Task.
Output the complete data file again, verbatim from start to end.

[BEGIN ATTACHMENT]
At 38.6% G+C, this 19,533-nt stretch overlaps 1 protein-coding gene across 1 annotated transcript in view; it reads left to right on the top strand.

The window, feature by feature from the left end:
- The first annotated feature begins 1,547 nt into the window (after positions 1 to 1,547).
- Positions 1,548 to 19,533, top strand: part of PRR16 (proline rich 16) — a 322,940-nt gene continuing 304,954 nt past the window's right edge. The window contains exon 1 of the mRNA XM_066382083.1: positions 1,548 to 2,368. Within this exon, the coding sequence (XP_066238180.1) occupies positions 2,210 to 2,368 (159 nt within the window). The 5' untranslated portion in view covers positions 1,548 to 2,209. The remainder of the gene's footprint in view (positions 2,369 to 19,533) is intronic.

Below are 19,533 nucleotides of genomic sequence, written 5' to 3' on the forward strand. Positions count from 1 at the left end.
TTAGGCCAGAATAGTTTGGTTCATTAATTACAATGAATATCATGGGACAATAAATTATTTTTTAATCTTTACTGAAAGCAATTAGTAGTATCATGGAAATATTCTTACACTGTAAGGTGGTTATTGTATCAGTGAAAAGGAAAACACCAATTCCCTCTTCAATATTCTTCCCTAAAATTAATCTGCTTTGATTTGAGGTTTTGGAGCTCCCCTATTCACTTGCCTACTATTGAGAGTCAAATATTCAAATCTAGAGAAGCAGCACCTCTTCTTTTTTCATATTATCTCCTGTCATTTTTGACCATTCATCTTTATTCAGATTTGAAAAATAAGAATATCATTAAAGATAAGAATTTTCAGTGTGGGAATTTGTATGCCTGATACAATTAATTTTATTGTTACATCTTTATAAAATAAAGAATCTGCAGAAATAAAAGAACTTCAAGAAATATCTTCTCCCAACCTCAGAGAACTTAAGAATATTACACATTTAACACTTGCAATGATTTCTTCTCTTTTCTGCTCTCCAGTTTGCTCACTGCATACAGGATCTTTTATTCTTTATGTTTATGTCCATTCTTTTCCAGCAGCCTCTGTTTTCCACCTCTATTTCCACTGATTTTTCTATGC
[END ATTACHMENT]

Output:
At 38.6% G+C, this 19,533-nt stretch overlaps 1 protein-coding gene across 1 annotated transcript in view; it reads left to right on the top strand.

The window, feature by feature from the left end:
- The first annotated feature begins 1,547 nt into the window (after positions 1 to 1,547).
- Positions 1,548 to 19,533, top strand: part of PRR16 (proline rich 16) — a 322,940-nt gene continuing 304,954 nt past the window's right edge. The window contains exon 1 of the mRNA XM_066382083.1: positions 1,548 to 2,368. Within this exon, the coding sequence (XP_066238180.1) occupies positions 2,210 to 2,368 (159 nt within the window). The 5' untranslated portion in view covers positions 1,548 to 2,209. The remainder of the gene's footprint in view (positions 2,369 to 19,533) is intronic.

Below are 19,533 nucleotides of genomic sequence, written 5' to 3' on the forward strand. Positions count from 1 at the left end.
TTAGGCCAGAATAGTTTGGTTCATTAATTACAATGAATATCATGGGACAATAAATTATTTTTTAATCTTTACTGAAAGCAATTAGTAGTATCATGGAAATATTCTTACACTGTAAGGTGGTTATTGTATCAGTGAAAAGGAAAACACCAATTCCCTCTTCAATATTCTTCCCTAAAATTAATCTGCTTTGATTTGAGGTTTTGGAGCTCCCCTATTCACTTGCCTACTATTGAGAGTCAAATATTCAAATCTAGAGAAGCAGCACCTCTTCTTTTTTCATATTATCTCCTGTCATTTTTGACCATTCATCTTTATTCAGATTTGAAAAATAAGAATATCATTAAAGATAAGAATTTTCAGTGTGGGAATTTGTATGCCTGATACAATTAATTTTATTGTTACATCTTTATAAAATAAAGAATCTGCAGAAATAAAAGAACTTCAAGAAATATCTTCTCCCAACCTCAGAGAACTTAAGAATATTACACATTTAACACTTGCAATGATTTCTTCTCTTTTCTGCTCTCCAGTTTGCTCACTGCATACAGGATCTTTTATTCTTTATGTTTATGTCCATTCTTTTCCAGCAGCCTCTGTTTTCCACCTCTATTTCCACTGATTTTTCTATGC